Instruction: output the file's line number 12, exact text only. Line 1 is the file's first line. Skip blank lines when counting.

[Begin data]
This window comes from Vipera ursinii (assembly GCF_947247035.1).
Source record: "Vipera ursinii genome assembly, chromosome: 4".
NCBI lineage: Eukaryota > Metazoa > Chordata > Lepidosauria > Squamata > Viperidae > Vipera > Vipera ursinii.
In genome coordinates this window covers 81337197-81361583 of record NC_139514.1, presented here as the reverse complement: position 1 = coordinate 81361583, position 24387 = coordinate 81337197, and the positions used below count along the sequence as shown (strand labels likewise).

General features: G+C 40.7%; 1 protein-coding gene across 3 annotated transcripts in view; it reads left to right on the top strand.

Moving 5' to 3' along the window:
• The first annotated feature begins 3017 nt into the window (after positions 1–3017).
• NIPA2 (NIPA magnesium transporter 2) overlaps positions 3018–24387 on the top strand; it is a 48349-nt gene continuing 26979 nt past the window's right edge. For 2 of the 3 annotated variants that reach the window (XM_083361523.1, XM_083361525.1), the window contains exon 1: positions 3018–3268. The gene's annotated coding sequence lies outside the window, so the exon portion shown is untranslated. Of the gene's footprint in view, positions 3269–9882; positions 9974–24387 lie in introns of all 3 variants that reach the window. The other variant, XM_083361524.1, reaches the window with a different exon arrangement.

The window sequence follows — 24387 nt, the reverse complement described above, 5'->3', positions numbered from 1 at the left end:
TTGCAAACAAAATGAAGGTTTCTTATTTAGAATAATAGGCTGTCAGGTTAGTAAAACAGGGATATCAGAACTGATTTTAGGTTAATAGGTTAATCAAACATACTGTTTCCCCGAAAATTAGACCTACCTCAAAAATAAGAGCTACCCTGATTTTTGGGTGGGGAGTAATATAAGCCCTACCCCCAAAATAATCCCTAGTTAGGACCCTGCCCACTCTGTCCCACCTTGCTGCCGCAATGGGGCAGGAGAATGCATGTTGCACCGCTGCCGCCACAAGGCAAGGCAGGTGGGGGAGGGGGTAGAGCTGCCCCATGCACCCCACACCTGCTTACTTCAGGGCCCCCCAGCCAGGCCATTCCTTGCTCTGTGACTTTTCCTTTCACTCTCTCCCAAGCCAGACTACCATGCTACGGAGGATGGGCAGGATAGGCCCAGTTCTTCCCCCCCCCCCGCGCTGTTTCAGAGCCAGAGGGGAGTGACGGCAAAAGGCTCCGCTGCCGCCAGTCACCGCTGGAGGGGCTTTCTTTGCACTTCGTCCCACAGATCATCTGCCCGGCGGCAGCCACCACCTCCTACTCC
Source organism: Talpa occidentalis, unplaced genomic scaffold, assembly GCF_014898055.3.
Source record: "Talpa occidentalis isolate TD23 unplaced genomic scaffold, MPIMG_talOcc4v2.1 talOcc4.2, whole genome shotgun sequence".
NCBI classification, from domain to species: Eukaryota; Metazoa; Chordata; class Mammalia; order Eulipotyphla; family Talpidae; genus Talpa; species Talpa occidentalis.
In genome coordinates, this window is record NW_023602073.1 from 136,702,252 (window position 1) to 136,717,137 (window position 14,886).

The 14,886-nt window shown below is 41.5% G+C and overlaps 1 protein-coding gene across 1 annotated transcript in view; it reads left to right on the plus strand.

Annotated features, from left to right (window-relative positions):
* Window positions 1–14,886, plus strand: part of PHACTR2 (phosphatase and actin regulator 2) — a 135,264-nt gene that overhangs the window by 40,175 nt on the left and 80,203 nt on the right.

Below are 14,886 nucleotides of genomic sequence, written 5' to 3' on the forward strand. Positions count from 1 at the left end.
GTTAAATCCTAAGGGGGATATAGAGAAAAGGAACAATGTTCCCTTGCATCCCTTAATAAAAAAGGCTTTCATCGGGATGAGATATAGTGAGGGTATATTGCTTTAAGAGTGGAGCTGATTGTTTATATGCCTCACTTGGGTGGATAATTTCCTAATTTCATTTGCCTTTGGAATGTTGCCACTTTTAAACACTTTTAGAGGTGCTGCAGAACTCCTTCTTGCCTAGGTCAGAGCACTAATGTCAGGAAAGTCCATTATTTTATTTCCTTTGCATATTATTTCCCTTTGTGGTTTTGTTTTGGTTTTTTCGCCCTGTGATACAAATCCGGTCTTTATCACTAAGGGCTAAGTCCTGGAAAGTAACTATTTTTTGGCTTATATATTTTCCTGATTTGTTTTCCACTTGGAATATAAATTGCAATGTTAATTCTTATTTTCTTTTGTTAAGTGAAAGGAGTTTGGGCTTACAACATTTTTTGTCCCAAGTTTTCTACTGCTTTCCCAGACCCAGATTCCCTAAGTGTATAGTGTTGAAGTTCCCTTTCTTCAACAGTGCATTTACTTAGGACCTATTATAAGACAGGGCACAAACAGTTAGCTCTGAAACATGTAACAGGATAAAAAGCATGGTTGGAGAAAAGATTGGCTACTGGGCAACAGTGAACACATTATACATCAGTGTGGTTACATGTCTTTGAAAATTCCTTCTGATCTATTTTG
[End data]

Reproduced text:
Source record: "Talpa occidentalis isolate TD23 unplaced genomic scaffold, MPIMG_talOcc4v2.1 talOcc4.2, whole genome shotgun sequence".